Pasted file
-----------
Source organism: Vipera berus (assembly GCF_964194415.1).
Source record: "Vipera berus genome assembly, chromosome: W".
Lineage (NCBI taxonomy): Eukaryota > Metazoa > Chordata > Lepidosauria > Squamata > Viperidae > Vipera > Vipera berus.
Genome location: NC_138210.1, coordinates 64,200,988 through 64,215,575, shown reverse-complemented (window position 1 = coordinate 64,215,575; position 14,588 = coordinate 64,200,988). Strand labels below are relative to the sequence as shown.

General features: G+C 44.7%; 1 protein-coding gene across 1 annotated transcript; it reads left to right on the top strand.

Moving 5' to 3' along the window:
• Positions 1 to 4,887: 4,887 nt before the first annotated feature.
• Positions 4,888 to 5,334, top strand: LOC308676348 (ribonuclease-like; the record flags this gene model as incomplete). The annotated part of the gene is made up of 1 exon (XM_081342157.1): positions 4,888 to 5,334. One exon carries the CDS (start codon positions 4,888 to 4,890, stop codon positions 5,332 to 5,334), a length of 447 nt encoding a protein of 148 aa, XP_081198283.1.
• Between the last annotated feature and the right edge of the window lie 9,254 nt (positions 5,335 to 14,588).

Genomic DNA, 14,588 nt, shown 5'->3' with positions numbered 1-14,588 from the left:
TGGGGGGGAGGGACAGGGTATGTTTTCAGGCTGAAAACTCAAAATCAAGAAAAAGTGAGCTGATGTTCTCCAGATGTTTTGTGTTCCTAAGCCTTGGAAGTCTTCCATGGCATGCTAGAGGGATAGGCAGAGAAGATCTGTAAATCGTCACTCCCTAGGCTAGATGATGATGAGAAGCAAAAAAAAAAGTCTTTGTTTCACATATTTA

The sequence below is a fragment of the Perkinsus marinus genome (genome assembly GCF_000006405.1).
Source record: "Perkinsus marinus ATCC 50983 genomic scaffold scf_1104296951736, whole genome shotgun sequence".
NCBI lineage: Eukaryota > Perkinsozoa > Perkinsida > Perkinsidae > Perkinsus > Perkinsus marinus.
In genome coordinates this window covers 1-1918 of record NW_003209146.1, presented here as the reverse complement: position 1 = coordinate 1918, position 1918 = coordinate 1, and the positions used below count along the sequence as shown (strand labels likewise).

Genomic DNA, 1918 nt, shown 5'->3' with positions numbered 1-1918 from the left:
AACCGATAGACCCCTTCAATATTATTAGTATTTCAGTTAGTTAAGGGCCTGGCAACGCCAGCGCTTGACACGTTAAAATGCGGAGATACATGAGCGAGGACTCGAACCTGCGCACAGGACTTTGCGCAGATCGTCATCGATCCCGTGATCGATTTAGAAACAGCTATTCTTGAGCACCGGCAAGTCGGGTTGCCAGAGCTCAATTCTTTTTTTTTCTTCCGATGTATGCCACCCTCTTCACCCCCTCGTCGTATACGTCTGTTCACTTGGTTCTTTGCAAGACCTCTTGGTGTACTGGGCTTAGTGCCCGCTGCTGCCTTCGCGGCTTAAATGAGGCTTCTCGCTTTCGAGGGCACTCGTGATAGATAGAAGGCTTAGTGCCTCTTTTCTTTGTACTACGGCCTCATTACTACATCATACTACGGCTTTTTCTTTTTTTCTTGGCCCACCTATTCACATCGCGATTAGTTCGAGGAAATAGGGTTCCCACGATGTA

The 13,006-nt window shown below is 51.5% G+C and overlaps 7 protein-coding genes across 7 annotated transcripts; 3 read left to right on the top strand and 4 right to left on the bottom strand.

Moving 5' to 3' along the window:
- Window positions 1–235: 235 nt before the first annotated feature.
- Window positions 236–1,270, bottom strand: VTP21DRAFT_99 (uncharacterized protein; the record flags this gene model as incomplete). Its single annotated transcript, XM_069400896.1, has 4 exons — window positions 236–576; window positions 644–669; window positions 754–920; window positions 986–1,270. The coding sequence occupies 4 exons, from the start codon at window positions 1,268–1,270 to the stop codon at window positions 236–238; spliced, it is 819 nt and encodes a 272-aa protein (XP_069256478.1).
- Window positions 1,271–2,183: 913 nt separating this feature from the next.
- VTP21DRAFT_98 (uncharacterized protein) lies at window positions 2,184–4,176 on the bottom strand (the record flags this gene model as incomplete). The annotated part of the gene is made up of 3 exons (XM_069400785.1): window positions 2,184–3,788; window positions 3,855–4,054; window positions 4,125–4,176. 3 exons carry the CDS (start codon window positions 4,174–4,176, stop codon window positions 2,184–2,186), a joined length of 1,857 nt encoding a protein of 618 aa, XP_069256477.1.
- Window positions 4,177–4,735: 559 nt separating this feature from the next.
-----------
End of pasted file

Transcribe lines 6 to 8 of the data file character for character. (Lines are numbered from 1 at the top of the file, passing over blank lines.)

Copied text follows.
Moving 5' to 3' along the window:
• Positions 1 to 4,887: 4,887 nt before the first annotated feature.
• Positions 4,888 to 5,334, top strand: LOC308676348 (ribonuclease-like; the record flags this gene model as incomplete). The annotated part of the gene is made up of 1 exon (XM_081342157.1): positions 4,888 to 5,334. One exon carries the CDS (start codon positions 4,888 to 4,890, stop codon positions 5,332 to 5,334), a length of 447 nt encoding a protein of 148 aa, XP_081198283.1.